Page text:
- Marcel Hommel, University of Liverpool
- Elizabeth Ashley, Mahidol Oxford Tropical Medicine Research Unit
- Ulrike Fillinger, London School of Hygiene and Tropical Medicine
- Simon Hay, IHME, University of Washington
- Caroline Jones, London School of Hygiene & Tropical Medicine
- Didier Leroy, Medicines for Malaria Venture
- Georges Snounou, Universite Pierre & Marie Curie
- Marcel Tanner, Swiss Tropical Institute
ResearchThe largest set of malarial antibodies included in a single multiplex assay and represents an important step forward in the diagnostics for surveillance across many life stages and species of malarial parasites.
ResearchData from four study sites covering a wide variety of variables, which makes it highly relevant in today's global efforts to tackle malaria in light of increasingly clustered and localized transmission patterns. Understanding potential factors that could influence transmission patterns is crucial to adapt interventions and maintain cost-effectiveness and equity.
ResearchDescribes the polymorphisms of mdr1 and the microsatellite diversity found in Plasmodium vivax samples from the Republic of Korea.
ResearchDescribes the optimization of a colourimetric LAMP assay. The assay was tested on samples originating in different endemic settings with different species compositions, and also tested in a field setting in Malaysia. Even if not strictly-speaking high throughput and/or field applicable, the methodology is an important addition to the battery of sensitive diagnostic tools that will be needed.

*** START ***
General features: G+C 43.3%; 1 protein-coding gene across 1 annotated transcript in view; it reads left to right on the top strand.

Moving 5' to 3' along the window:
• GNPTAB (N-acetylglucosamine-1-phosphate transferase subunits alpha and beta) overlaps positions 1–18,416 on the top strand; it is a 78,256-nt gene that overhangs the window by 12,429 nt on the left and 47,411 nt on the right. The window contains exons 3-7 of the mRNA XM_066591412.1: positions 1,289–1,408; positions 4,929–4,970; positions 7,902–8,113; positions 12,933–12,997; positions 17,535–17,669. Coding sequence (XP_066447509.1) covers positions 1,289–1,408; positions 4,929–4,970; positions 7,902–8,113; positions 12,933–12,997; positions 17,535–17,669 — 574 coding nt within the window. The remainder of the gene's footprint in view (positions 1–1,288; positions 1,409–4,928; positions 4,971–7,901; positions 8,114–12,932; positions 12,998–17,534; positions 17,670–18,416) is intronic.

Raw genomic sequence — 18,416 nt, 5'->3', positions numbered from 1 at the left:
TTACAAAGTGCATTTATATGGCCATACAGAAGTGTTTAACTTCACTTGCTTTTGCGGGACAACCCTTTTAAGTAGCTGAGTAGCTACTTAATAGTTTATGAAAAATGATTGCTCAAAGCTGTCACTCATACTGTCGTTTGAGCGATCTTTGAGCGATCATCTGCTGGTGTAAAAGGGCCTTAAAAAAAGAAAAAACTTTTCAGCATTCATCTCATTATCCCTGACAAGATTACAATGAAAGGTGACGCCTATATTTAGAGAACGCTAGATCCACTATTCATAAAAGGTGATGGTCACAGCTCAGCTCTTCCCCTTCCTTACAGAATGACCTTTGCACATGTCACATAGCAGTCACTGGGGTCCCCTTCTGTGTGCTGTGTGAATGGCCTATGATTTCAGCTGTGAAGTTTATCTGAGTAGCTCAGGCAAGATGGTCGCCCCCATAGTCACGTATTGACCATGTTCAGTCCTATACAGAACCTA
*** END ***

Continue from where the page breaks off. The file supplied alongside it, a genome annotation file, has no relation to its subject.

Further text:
ResearchThe mechanism and timing of commitment to gametocytogenesis is still not fully elucidated. The characterization of PfGEXP5 as a marker for early ring stage parasites committed to the sexual development pathway as detailed in this paper will make a useful addition to the small battery of markers currently available and will be a valuable tool with which to study gametocyte biology in the laboratory and field.
ResearchA study involving 13,299 subjects from 10 sites in Africa and Asia, genotyped for 178 SNPs and tested for association with antibodies to four malarial antigens and total IgE levels. The authors' most significant finding is to identify an association between sickle cell trait and reduced antibody concentrations to blood-stage antigens.
Aims & scope
Malaria Journal is aimed at the scientific community interested in malaria in its broadest sense. It is the only journal that publishes exclusively articles on malaria and, as such, it aims to bring together knowledge from the different specialities involved in this very broad discipline, from the bench to the bedside and to the field. Malaria Journal offers a fast publication schedule while maintaining rigorous peer-review; this is achieved by managing the whole of the publication process electronically, from submission to peer-review.
Malaria Journal 2015, 14:289
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Edited by: Dr. Susanna Hausmann Muela, Dr. Julian Eckl
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Published: 23 April 2015
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